A most fundamental principle of interaction design is user control. I prefer performer control, as the emphasis is on the task or activity to be completed, rather than on the tool being used. But I digress.
Performer control means that there is an obvious and available action (something to click, swipe, pinch, or otherwise interact with) that leads directly to an intended outcome. For example, if you are not interested in reading this article, you can make it disappear by clicking a familiar red dot or x that can be found in its usual place.
The opposite of performer control is sometimes referred to as forcing. A simple example is the modal dialogue, which is a child window that insists upon your input before you can do anything else. In the very best of applications, forcing (also called a forcing function) is applied to obviate risk or harm, such as a financial investment system blocking transactions that could lead to runaway selling and a devastating stock market crash. The existence of common human errors, such as capture errors and loss-of-activation errors, are good reasons to impose forcing or, at least, redirecting action in a computer interface, to mitigate such natural error. In less compelling cases, modal dialogues are used to prevent wasteful or illogical actions. For example, MS Word’s Insert Table dialogue becomes modal if you enter 0 rows and 0 columns.
Inappropriate applications of forcing often result from poorly conceived back-end engineering (e.g., forcing to accommodate an ill-conceived data model), from a desire to simplify the programmer’s code (while inconveniencing the performer), and to unnecessarily accommodate very low probability (or impossible) edge cases.
The latest assaults on the performer through forcing today are influenced by sales and marketing activities. I first experienced this while writing for an online music publication and finding a modal 30-second video dialogue that was a gateway to my latest article. The reader could not get to my article without viewing the entire video (hence a forcing function). Many of my readers complained about this, some of whom did not read the article because of the inconvenience. When I conveyed these findings to the publisher, he said that the advertisers insisted on the modality. “The publication is free, so if they want to read it, they need to see the complete ads,” was the rationale for the strong-arm tactic. Further, the online table of contents for the issue did not include active links. Readers had to navigate through 55 pages, linearly, so as not to miss an ad, to get to my article. You can image what good became of all of that before necessary changes were made to save the publication. Human beings, after all, will ultimately vote with their feet.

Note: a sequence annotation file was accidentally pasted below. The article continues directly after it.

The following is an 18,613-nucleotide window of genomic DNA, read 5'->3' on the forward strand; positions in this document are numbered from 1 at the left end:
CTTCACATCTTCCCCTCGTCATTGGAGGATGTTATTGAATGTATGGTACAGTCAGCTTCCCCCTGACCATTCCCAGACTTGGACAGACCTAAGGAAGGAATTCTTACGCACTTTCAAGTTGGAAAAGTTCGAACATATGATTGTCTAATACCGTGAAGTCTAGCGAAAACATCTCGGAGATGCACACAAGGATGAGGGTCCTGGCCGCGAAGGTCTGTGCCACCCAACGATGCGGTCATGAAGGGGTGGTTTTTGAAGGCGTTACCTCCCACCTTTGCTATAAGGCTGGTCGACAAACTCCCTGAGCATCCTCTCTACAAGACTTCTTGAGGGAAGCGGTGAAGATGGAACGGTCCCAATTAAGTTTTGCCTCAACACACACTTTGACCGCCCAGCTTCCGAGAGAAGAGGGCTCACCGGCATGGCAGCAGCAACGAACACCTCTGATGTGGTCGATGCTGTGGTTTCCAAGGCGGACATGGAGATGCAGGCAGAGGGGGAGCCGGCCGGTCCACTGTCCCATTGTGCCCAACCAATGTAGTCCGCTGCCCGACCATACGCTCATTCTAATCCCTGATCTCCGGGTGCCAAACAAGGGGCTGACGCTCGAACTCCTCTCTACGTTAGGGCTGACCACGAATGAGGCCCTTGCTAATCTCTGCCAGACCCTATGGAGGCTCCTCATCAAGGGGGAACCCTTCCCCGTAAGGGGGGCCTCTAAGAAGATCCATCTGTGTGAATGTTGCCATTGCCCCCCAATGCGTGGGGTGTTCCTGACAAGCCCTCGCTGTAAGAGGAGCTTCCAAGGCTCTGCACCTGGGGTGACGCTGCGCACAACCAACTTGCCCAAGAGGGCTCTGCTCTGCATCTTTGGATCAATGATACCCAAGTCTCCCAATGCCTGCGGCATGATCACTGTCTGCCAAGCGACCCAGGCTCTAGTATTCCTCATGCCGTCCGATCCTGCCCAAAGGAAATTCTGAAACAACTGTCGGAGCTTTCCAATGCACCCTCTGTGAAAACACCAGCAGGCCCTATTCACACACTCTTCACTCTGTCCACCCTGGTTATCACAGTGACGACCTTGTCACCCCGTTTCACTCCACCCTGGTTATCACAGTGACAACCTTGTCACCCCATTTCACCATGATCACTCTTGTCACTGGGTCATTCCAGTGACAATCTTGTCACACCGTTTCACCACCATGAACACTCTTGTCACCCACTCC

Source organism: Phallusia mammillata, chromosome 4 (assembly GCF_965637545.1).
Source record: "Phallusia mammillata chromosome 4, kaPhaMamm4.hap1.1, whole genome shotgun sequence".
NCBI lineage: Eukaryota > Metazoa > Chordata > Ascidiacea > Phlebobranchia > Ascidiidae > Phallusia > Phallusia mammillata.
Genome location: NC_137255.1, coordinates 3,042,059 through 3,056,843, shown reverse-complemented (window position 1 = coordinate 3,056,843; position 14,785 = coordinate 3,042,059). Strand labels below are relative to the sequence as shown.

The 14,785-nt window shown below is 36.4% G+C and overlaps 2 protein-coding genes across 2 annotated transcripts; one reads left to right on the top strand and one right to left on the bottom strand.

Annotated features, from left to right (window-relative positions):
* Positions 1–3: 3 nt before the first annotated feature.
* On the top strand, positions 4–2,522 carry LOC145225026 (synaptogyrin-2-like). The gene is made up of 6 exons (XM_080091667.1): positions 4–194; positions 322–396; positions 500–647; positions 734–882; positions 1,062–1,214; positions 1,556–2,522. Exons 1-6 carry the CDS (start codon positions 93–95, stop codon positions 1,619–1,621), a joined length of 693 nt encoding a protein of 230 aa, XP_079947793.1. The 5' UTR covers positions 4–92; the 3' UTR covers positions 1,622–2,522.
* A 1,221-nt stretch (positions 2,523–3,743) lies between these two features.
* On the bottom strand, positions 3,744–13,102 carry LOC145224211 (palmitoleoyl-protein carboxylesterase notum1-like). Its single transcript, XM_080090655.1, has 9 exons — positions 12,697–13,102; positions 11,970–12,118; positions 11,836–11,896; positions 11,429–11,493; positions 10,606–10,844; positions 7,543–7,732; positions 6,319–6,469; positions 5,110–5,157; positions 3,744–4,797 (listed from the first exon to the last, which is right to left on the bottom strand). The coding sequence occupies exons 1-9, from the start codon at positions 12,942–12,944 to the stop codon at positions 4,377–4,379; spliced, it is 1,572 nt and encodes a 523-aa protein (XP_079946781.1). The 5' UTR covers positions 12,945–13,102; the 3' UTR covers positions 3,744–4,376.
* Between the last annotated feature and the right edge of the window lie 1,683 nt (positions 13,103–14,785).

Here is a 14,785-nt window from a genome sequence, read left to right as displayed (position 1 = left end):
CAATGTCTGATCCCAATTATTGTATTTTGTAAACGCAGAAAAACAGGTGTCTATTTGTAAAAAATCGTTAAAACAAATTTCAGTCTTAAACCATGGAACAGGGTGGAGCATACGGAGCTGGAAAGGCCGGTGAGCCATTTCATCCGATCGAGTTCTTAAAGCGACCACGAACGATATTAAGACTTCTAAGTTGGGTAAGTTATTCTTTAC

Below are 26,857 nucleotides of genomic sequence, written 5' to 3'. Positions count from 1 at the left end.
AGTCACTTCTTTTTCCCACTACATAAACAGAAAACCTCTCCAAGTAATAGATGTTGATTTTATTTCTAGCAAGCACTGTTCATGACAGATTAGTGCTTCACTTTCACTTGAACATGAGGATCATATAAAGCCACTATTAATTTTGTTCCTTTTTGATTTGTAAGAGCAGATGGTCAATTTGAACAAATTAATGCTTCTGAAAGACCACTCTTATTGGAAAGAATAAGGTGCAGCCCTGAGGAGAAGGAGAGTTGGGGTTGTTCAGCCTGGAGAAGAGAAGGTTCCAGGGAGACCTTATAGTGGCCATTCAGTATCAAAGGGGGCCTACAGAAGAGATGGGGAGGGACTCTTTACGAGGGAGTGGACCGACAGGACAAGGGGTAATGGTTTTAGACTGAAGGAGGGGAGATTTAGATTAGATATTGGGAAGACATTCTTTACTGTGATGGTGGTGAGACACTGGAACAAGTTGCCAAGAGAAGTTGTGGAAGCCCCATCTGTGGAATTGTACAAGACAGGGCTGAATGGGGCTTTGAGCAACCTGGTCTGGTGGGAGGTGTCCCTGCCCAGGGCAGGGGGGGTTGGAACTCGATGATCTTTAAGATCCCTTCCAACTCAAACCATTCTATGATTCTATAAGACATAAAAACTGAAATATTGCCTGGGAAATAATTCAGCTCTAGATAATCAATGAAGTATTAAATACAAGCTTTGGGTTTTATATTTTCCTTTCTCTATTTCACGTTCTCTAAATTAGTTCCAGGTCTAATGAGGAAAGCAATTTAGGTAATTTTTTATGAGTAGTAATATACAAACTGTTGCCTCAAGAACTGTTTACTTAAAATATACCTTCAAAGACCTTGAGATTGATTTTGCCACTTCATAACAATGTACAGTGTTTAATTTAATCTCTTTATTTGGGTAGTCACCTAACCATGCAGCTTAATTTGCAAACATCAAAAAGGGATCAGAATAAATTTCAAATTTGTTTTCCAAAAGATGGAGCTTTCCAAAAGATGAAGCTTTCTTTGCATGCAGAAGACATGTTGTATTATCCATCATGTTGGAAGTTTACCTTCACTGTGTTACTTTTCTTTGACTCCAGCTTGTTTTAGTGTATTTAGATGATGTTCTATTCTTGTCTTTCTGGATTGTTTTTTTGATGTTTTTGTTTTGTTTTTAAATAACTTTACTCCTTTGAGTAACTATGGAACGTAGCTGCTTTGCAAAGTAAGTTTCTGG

Lately, we see a compromise in forcing that allows you to dismiss an ad after 3-5 seconds of play. This is perhaps a bit less annoying than complete modality, but annoying nonetheless. There are still many ads that do not allow dismissal at all, prevalent in free apps and games. The logic (?) being that if you want it for free, you have to suffer through the ads. Another is the identity collector dialogue, which appears in the following context. You encounter a link to an article that interests you. You click on the link, but the article your arrive at is greyed out in the background, while a modal dialogue box appears asking you (forcing you) to enter your email address (and perhaps more). You quickly notice that there is no obvious way to dismiss the dialogue. In some cases, clicking anywhere off the dialogue will dismiss it; in other cases, you simply cannot dismiss it until you provide your contact information. Horrible. Your only alternative is to dismiss the entire article’s tab or the entire browser, resulting in loss of the original context. Further (and most devastating), such forcing dialogues proliferate worst-practices and subvert standards.
The real tragedy of such practices is that they are too often attributed to the user experience (UX), usability, or human factors engineering activities of application development when, in fact, they stand in stark contrast to accepted principles of human factors engineering. Forcing functions, in this context, are designed to benefit the advertiser, and do so at the expense of human preference. Too often it is what a misapplied A/B test suggests as that which will yield a higher margin in revenue or mindshare that is implemented, rather than that of a legitimate application of UX engineering. Or perhaps there are no human factors principles in the mix at all, and the forcing function is no more than an ill-conceived “gotcha.” Either way, the practice is rude and offensive.
My suggestion? Vote with your feet. You will not only be voting for far less annoyance in your life, but helping to correct a very bad trend that is an affront to human dignity.